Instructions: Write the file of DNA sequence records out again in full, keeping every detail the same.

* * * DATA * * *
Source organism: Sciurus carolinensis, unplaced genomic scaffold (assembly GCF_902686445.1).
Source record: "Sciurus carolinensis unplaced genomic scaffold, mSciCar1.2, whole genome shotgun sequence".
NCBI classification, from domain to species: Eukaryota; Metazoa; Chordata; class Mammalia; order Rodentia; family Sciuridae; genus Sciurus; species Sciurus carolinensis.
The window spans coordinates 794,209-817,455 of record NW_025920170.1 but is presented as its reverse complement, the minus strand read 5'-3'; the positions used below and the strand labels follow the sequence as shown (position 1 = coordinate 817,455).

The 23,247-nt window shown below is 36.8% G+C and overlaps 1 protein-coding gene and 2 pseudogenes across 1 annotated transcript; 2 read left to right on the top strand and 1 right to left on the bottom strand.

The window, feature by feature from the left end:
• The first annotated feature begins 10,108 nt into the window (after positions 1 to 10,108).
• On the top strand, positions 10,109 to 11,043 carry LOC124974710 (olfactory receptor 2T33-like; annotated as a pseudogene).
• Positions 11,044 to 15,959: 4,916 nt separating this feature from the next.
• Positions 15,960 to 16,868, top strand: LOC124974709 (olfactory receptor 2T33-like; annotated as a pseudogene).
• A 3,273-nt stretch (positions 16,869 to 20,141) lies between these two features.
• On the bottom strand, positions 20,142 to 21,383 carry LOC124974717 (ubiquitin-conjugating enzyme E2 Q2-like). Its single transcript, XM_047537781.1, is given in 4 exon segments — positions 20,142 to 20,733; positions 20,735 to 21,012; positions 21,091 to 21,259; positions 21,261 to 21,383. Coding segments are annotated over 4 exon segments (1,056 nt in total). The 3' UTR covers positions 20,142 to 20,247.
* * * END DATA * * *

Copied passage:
Source organism: Sciurus carolinensis, unplaced genomic scaffold (assembly GCF_902686445.1).
Source record: "Sciurus carolinensis unplaced genomic scaffold, mSciCar1.2, whole genome shotgun sequence".
NCBI classification, from domain to species: Eukaryota; Metazoa; Chordata; class Mammalia; order Rodentia; family Sciuridae; genus Sciurus; species Sciurus carolinensis.
The window spans coordinates 794,209-817,455 of record NW_025920170.1 but is presented as its reverse complement, the minus strand read 5'-3'; the positions used below and the strand labels follow the sequence as shown (position 1 = coordinate 817,455).

The 23,247-nt window shown below is 36.8% G+C and overlaps 1 protein-coding gene and 2 pseudogenes across 1 annotated transcript; 2 read left to right on the top strand and 1 right to left on the bottom strand.

The window, feature by feature from the left end:
• The first annotated feature begins 10,108 nt into the window (after positions 1 to 10,108).
• On the top strand, positions 10,109 to 11,043 carry LOC124974710 (olfactory receptor 2T33-like; annotated as a pseudogene).
• Positions 11,044 to 15,959: 4,916 nt separating this feature from the next.
• Positions 15,960 to 16,868, top strand: LOC124974709 (olfactory receptor 2T33-like; annotated as a pseudogene).
• A 3,273-nt stretch (positions 16,869 to 20,141) lies between these two features.
• On the bottom strand, positions 20,142 to 21,383 carry LOC124974717 (ubiquitin-conjugating enzyme E2 Q2-like). Its single transcript, XM_047537781.1, is given in 4 exon segments — positions 20,142 to 20,733; positions 20,735 to 21,012; positions 21,091 to 21,259; positions 21,261 to 21,383. Coding segments are annotated over 4 exon segments (1,056 nt in total). The 3' UTR covers positions 20,142 to 20,247.